Make sure your text is all the same font and size, and that you are consistent with style formatting. Try not to copy and paste from other documents, or use complicated templates you found online - they can often make your cover letter difficult to read. We like this cover letter template from Microsoft Word.

2. Do keep a professional profile

If you want to be taken seriously, use an email address that reflects that. Instead of "," use a more formal format, like the initial of your first name and your full last name. Also keep in mind that any social media may be looked at. Double check that you have the appropriate privacy settings turned on, and that anything public paints you in a professional light.

3. Don't regurgitate your resume

Think of your cover letter as an intro to your resume – it's a short synopsis, and if someone wants to learn more, they can read the full story in your resume. While you should mention any relative experience, try to keep it brief. If you're a new grad and don't have lots of experience, that's ok. Simply sharing how your professional interests and career goals will benefit the practice can go a long way in showing that you are a valuable asset and may fill a void they are looking for.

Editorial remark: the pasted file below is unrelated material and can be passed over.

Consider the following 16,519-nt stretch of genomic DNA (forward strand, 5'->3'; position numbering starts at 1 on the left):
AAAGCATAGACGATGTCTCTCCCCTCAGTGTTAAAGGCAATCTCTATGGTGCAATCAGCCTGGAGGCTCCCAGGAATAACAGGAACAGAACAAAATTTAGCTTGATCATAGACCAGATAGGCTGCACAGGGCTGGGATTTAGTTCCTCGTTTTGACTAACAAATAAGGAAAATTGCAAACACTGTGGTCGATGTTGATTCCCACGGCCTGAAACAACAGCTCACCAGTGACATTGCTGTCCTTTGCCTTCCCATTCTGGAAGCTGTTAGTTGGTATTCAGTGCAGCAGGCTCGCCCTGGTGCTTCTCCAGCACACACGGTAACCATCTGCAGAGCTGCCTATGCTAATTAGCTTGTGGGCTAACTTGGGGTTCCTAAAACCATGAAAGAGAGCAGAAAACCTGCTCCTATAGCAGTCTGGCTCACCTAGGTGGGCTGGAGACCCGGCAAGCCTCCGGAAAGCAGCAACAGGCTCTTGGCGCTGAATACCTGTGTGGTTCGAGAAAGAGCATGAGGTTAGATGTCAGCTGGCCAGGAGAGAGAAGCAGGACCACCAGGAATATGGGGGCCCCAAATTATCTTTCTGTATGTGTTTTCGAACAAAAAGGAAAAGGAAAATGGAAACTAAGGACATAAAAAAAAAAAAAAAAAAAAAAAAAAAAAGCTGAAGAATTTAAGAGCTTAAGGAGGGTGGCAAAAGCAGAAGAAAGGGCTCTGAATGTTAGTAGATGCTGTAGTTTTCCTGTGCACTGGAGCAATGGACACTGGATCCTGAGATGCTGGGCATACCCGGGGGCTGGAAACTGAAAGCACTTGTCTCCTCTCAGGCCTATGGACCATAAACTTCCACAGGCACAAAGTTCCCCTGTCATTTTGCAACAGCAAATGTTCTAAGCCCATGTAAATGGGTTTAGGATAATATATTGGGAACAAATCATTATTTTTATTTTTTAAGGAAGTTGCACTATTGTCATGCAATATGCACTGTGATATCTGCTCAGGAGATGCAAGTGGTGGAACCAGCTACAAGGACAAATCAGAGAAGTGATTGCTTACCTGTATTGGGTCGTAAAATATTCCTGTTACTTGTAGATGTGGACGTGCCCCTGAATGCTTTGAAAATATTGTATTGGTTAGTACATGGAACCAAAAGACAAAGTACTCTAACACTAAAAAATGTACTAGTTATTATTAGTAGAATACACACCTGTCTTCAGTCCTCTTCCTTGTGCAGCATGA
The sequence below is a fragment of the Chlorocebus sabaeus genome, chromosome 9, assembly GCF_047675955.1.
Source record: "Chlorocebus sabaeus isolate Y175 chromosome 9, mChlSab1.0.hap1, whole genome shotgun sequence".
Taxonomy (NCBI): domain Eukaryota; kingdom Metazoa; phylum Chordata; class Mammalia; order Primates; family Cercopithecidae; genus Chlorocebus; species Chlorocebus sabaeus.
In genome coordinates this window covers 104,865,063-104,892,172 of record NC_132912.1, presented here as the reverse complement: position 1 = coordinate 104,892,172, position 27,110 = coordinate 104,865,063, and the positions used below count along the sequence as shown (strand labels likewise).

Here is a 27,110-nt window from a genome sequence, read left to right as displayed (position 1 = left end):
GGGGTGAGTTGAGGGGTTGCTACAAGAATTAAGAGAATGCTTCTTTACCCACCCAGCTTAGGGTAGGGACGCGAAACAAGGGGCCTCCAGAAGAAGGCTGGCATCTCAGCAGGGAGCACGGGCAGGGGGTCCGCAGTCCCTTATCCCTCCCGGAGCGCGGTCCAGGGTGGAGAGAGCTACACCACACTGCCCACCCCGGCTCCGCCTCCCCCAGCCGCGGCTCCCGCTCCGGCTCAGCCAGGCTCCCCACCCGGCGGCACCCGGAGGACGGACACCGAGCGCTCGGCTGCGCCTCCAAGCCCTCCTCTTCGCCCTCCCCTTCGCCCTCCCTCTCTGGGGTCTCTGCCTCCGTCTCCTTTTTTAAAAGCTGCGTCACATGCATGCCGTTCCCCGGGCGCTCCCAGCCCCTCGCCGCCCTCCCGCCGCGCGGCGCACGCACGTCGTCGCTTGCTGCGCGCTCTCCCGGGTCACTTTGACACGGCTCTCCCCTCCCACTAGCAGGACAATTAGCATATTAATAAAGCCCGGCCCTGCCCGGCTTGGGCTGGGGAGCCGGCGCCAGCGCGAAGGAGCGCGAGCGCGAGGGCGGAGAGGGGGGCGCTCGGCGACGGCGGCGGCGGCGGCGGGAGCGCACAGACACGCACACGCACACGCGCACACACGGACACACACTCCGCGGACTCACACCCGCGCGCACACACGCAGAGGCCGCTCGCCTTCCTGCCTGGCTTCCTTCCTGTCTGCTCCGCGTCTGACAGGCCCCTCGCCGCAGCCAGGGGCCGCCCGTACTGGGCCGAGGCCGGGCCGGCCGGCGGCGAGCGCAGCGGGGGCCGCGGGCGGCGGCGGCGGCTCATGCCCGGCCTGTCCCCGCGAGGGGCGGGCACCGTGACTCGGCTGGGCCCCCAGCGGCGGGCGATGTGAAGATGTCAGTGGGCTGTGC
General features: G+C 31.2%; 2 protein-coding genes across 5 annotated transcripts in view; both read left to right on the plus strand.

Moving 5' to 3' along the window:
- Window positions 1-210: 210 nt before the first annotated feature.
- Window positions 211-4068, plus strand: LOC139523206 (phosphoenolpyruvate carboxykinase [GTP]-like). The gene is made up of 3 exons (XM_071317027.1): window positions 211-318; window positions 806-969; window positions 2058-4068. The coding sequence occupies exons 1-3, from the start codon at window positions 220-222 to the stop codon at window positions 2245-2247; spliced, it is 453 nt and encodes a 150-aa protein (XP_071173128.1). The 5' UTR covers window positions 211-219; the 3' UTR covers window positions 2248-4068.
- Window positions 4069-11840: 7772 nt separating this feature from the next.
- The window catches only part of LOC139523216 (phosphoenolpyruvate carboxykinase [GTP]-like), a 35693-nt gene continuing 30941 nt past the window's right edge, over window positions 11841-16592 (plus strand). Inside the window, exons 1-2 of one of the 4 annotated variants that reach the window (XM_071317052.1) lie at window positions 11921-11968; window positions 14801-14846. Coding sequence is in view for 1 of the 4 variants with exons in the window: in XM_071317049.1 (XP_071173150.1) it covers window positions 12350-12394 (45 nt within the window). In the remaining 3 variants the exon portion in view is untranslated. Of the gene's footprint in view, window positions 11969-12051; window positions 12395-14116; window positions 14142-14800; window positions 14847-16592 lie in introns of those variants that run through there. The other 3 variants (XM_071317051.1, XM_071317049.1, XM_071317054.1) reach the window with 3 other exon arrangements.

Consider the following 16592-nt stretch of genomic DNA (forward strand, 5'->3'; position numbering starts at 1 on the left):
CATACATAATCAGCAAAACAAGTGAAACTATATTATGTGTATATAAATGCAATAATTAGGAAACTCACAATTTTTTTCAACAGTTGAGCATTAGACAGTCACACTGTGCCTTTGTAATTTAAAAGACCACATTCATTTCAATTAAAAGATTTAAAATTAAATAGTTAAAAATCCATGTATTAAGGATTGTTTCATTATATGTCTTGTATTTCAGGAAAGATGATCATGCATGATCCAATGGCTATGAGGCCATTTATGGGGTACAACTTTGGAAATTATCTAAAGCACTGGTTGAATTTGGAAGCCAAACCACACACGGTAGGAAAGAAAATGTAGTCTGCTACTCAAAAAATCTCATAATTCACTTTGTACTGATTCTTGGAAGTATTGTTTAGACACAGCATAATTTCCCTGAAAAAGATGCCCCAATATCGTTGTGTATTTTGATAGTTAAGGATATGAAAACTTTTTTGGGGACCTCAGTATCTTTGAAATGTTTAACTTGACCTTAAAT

They say that getting into veterinary school is the hardest part. But it can be a huge adjustment transitioning from your undergrad years. With more responsibilities to juggle this time around, and a very rigorous workload, making sure that you have a healthy work/life balance is key to being successful.

Make the most out of your first year with these vet school hacks from veterinarians who remember the struggle all too well (and what they wish someone had told them sooner!)